As a woman who is also a military veteran, I find myself lately gravitating to research about the intersection of womanhood and war. Ukraine’s army is brimming with female volunteers; in fact, women are more represented in their military than in the US. But there’s a seemingly infinite research that delves into the ways that mothers resist war, political violence, or oppression.
From Russia to Ukraine to Poland
The BBC recently reported that Russian mothers are desperately worried for their sons in the Russian military. A mix of conscripts and contracted soldiers, none are reported to have known about their impending deployment to war. Meanwhile in Poland, parents have left strollers at the border for mothers fleeing the war in Ukraine. The bombing of a maternity hospital, and the accompanying photos, sparked international accusations of war crimes, while the Russian government simultaneously accused the event of being staged. Ukraine established a hotline for Russian mothers whose sons were sent to fight to call and see if their sons are among the casualties, which serves both humanitarian and propaganda purposes.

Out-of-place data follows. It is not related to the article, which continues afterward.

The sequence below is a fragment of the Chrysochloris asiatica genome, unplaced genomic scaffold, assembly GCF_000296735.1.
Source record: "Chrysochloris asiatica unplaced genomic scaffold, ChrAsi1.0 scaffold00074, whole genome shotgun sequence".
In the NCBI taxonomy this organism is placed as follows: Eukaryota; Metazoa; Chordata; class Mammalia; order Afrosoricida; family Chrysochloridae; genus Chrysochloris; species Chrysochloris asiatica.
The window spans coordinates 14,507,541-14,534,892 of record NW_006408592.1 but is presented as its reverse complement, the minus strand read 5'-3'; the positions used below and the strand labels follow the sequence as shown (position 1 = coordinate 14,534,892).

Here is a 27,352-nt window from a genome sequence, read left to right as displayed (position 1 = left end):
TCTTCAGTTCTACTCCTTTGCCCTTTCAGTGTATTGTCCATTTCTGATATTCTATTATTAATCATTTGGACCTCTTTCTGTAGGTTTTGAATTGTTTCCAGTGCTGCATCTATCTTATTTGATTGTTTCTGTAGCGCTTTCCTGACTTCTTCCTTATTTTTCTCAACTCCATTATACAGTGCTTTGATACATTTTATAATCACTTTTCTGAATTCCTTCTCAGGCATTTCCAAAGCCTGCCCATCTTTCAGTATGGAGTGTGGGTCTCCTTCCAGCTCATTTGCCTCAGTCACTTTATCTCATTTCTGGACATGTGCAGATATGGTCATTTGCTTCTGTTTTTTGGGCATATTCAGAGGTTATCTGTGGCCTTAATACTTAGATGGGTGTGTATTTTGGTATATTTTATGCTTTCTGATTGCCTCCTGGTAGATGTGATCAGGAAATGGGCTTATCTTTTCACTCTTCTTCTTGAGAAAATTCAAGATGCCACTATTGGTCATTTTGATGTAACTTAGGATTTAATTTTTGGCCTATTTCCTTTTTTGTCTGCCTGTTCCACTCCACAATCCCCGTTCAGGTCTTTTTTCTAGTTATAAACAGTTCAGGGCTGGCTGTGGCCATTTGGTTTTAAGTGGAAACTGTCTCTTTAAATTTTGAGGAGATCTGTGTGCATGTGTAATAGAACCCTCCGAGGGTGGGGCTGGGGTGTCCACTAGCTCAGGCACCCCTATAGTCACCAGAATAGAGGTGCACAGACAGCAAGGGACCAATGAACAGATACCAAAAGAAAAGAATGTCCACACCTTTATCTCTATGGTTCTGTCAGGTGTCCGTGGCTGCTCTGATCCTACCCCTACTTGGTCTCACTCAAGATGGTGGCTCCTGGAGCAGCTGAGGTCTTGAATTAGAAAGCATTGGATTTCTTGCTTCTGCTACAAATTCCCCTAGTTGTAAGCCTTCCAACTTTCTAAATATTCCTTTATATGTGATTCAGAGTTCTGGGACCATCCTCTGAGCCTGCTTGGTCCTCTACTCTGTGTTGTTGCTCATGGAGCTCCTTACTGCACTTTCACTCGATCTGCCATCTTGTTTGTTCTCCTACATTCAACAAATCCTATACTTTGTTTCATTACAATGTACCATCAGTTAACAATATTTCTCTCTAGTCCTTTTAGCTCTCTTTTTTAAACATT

Throughout history, war has been perceived as the domain of men. Scholarly and historical discourse mostly focused on the violent acts perpetrated against women. As Joy Damousi writes in History and Theory, women are often marginalized in the scholarship dealing with war and violence, seen as passive victims rather than active agents.
A focus on mothers and maternity redirects our analysis to gendered aspects of a history of violence and war that do not concentrate solely on bodily violent acts of physical inflictions upon women—crucial as these remain to histories of violences—but shifts the attention to examining women and violence within another aspect: as active agents negotiating violent contexts.